I also had to buy a few supplies from the supermarket, such as pasta.  Add on other things like cereal, canned tomatoes, garlic, etc. and I spent about $25 at the grocery store.

So our total grocery bill for this week is about $107.40. I can get about 3 meals out of this, which should feed us for almost the whole week, but there will still probably be one or two times that we buy lunch or dinner.

Anyway, just food and money for thought.  How much money do you spend on groceries each week?


  1. okay dokay... I started writing a comment, but around the third paragraph I started thinking perhaps I should probably write a post. haha :)

  2. I'm lucky because my work offers a farm to work program. They contracted (or whatever business agreement they used) with a local farmer, and he brings shit tons of produce to us every Thursday. For $25/week I get about 15-20 lbs of produce. I usually split it with a co-worker because like you said, pooping spinach. So, that makes it about $13. And, they even have a trade out bin if you don't like one particular item in your bunch of produce. For me it's usually beets because I don't know what to do with them. I know, I'm a bad vegetarian.

  3. Great post, M!

    We joined a CSA for two seasons. At first, we loved that feel-good fuzzy feeling of supporting local agriculture, but with each passing week and another giant bag of potatoes and kale sitting unused on our counter, we realized we were putting it to good use. We love to cook, but there are some days where we're just too wiped to throw together a meal and it's cheaper and faster to get hot food from our local grocery store. Other days, when we really want to cook, we don't want to be confined to ingredients/produce provided by the CSA. We prefer to go to the farmer's market or Fairways to pick out items we really want to eat. It may be a bit pricier at the moment, but it balances out (considering we threw out about 20% of what we got from the CSA which is totally anti-sustainable!)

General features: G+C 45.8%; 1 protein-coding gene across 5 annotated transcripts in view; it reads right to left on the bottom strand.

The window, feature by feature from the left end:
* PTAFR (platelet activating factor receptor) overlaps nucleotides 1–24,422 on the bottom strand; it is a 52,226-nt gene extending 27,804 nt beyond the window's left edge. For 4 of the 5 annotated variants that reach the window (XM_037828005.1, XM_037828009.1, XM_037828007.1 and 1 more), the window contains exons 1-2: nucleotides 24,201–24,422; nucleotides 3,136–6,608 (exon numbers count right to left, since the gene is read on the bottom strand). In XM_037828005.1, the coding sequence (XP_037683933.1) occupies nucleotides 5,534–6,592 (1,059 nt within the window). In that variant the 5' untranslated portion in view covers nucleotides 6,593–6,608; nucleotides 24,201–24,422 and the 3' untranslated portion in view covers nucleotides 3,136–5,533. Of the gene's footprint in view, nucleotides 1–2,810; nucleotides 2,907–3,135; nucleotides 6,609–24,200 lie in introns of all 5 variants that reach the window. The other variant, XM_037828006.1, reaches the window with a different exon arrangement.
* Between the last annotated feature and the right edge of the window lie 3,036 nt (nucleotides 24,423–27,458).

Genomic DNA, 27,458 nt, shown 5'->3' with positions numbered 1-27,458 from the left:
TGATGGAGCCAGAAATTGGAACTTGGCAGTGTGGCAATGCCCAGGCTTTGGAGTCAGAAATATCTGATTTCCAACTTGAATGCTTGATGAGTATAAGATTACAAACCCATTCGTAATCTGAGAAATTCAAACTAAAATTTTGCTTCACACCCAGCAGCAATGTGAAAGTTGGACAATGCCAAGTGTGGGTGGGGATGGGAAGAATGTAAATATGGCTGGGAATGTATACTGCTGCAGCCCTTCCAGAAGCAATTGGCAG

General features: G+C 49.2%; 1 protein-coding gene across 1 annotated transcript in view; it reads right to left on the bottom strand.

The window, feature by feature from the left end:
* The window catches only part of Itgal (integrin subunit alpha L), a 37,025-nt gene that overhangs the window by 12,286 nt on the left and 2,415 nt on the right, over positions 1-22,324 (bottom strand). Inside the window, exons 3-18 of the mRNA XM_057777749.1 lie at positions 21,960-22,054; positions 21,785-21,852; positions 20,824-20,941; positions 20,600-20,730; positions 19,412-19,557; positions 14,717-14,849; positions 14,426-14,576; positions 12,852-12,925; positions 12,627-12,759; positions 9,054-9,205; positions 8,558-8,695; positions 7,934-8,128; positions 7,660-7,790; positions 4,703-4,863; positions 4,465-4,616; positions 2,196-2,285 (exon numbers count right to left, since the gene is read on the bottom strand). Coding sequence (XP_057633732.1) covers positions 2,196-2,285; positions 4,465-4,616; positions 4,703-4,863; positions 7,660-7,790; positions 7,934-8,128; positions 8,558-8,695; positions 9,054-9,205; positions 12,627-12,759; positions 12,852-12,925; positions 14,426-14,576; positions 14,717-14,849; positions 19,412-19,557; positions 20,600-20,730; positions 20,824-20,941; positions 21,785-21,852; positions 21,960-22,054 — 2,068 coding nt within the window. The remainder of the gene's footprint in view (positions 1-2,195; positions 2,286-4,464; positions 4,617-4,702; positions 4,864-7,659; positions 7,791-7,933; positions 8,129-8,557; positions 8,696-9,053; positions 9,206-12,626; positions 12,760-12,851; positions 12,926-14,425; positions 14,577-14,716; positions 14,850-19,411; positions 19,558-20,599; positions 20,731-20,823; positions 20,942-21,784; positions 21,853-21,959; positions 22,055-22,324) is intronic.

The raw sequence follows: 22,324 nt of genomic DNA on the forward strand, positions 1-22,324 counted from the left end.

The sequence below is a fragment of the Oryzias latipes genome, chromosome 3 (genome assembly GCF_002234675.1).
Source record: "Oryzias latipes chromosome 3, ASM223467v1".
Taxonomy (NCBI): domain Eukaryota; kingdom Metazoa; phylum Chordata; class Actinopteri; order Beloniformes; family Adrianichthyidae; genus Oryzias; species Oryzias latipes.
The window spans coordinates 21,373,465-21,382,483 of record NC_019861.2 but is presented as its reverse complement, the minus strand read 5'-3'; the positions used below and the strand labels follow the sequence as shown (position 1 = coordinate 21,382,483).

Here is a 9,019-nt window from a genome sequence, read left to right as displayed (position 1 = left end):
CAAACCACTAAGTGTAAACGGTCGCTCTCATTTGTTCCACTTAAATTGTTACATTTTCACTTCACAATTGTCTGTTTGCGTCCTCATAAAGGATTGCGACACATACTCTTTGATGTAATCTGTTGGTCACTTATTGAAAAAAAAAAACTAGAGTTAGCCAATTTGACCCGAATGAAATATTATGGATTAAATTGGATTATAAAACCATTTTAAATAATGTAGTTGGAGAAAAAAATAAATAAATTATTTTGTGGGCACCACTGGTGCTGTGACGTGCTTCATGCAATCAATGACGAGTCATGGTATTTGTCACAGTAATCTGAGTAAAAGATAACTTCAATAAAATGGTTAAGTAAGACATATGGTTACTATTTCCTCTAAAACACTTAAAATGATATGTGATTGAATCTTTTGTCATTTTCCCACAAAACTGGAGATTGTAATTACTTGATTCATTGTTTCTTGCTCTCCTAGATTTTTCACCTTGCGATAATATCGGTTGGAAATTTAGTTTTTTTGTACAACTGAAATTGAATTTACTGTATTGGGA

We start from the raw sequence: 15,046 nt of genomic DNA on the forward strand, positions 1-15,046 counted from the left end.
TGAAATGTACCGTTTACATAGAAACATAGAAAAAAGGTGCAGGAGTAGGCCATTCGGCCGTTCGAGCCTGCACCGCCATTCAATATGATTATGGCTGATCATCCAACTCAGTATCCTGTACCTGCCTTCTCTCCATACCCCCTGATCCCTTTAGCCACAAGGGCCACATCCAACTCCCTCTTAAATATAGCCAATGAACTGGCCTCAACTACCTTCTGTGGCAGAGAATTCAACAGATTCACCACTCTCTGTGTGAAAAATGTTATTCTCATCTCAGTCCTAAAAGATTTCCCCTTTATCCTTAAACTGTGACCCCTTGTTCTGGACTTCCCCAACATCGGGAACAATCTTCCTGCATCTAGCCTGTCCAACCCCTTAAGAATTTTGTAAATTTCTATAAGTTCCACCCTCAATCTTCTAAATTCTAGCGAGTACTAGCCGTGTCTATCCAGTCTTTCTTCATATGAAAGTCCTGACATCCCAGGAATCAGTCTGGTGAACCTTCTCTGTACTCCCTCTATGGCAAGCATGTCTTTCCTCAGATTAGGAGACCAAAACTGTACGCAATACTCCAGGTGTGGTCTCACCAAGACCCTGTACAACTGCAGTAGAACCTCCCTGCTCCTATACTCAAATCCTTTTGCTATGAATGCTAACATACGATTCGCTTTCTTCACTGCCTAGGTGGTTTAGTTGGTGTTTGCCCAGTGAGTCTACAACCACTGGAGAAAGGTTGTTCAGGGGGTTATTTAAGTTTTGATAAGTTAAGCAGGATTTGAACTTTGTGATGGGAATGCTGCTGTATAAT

We totally support localism, but I agree with you that it is NOT affordable for everyone and is pretty classist. Have you seen Food Inc.? They address that issue in the film. Farmers markets around the city are trying to close the gap on that with EBT machines so people can use food stamps, but still the value isn't there. If I can buy conventional broccoli at the supermarket for half the price of what it is at the farmers market, why wouldn't I just go to the supermarket if I'm already on a budget?

    There are a lot of contentious points to this discussion!

  4. I'm also a guhh duhh person on this, but I'd like to learn more about it. It doesn't seem right for us now, since we eat out a lot and only cook occasionally.

  5. you sell yourself short. I know that there's a lot more thought to your food beliefs and actions than you give yourself credit.

    we're blessed in CA to have such a wealth of food providers that not only do I have a choice of 1 million stone fruit varieties at our local market, but competition seems to keep prices at a merely above-average level (as opposed to your $3.50 for basil -- that's EGREGIOUS).

    for 2 people, we probably spend $200-300/week on groceries, depending on how much meat we're eating, because we look at our food sources as a priority, and work it into our budget as such. for ex, I haven't had a new set of panties in years.